It's not just your driving that influences your auto insurance. Here are five surprising things that can affect both your insurance premiums and your coverage.

Boating DUI

Drinking and boating is not only illegal, it has a direct impact on your auto insurance. If you're caught drinking and boating, that DUI will appear on your driving record and your premiums will be affected. People with DUI convictions pay considerably higher rates than drivers without.

Riding an ATV or snowmobile without Insurance

If you're taking an ATV or snowmobile out on a road, even crossing a road, you need to have insurance on that vehicle. If you are caught without insurance, that penalty will be reflected on your insurance history and will be treated the same way as driving a car without insurance, which holds serious consequences from a premiums perspective.

Administrative Lapse or Not Paying Child Support

If your driver's licence is suspended for more than 12 months due to a medical reason or another administrative lapse-not due to a driving offence conviction-your insurance provider is allowed to factor that into your risk assessment and your rates could increase as a result. These lapses include:

  • Non-renewal or expiry of a driver's licence due to a consumer's oversight
  • Temporary medical conditions
  • Unpaid parking tickets
  • Outstanding payments to the Family Responsibility Office
  • Outstanding payments to the Motor Vehicle Accident Claims Fund
  • Administrative Driver's Licence Suspension (ADLS). Typically this happens when your BAC is more than .08, you fail or refuse to give a breath, blood, oral fluid or urine sample when asked by police, you fail or refuse to perform a physical co-ordination test, or you fail to submit a drug evaluation. These situations result in an immediate 90-day suspension and are separate from any criminal charges.

If the administrative lapse is more than 12 months but less than 36 months, the insurer must submit actuarial evidence to the Financial Services Commission of Ontario justifying the proposed rate. If the administrative lapse is more than 36 months, your insurer needs no actuarial evidence to increase your rates. However, it must meet FSCO's statutory criteria for approval.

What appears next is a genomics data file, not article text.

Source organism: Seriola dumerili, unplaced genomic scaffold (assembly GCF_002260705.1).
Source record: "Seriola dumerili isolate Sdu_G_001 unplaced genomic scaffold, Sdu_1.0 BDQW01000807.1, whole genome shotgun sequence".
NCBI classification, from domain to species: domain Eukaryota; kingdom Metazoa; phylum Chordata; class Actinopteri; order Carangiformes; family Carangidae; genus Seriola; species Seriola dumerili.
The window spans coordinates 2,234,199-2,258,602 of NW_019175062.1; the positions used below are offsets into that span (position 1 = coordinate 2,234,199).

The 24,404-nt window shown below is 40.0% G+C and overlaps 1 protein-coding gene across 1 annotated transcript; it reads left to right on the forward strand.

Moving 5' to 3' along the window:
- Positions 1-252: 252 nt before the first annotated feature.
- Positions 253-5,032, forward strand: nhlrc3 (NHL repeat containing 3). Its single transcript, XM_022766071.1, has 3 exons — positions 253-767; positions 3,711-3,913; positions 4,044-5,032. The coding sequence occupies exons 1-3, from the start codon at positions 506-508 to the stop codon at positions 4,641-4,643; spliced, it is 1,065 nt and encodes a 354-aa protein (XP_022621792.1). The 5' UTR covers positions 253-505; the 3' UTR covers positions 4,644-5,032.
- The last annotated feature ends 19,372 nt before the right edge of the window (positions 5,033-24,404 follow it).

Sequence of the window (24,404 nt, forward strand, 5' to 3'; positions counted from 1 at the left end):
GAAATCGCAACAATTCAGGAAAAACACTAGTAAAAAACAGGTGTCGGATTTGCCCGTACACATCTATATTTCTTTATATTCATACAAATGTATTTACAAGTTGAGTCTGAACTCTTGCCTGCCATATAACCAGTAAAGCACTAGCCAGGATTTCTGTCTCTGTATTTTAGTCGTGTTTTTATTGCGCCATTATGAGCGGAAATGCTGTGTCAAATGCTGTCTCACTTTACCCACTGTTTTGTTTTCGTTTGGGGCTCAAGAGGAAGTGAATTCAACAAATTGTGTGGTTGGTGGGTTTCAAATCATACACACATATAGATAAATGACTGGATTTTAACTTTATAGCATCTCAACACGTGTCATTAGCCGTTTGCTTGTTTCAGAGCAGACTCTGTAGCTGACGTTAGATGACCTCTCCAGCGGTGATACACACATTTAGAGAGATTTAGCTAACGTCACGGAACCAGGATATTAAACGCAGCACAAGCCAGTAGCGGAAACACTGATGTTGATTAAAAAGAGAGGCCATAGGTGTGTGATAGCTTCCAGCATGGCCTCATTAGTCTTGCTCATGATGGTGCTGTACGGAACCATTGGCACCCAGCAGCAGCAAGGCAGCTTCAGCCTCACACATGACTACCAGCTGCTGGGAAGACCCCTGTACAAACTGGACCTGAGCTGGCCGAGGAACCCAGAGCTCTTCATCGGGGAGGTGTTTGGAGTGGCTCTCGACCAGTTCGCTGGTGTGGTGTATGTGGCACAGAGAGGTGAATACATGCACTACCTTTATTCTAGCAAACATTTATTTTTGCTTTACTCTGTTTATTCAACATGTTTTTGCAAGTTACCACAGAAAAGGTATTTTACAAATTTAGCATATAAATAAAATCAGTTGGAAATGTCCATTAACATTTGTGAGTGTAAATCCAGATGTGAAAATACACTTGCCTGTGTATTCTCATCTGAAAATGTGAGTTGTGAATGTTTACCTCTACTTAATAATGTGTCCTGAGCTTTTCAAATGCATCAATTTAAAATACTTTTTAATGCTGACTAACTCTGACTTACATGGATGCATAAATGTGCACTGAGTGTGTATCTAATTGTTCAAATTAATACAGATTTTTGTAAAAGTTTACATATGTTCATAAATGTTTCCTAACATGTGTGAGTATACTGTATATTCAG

Cellphone Use

Perhaps less surprising than the others, if you get a ticket for using your cellphone while driving this could impact your premiums.

Depending on where you live, distracted driving penalties in Canada range from fines to demerit points. While demerit points do not actually affect your premiums, having a ticket on your record does. This could cause you to lose your conviction-free discount (usually around five to 10 per cent). If your distracted driving charge is coupled with another infraction your premiums could rise 20 per cent.

And if the charge is upgraded to dangerous or careless driving, you can say good-bye to your current premiums. Your rates could increase by 200 per cent.

See a rate increase? It's time to compare

Getting a ticket is often a good time to compare rates-especially if it's a first offence. Every insurer calculates their rates differently. If you've recently seen an increase in your premiums, compare rates today at to see if you could be saving money.

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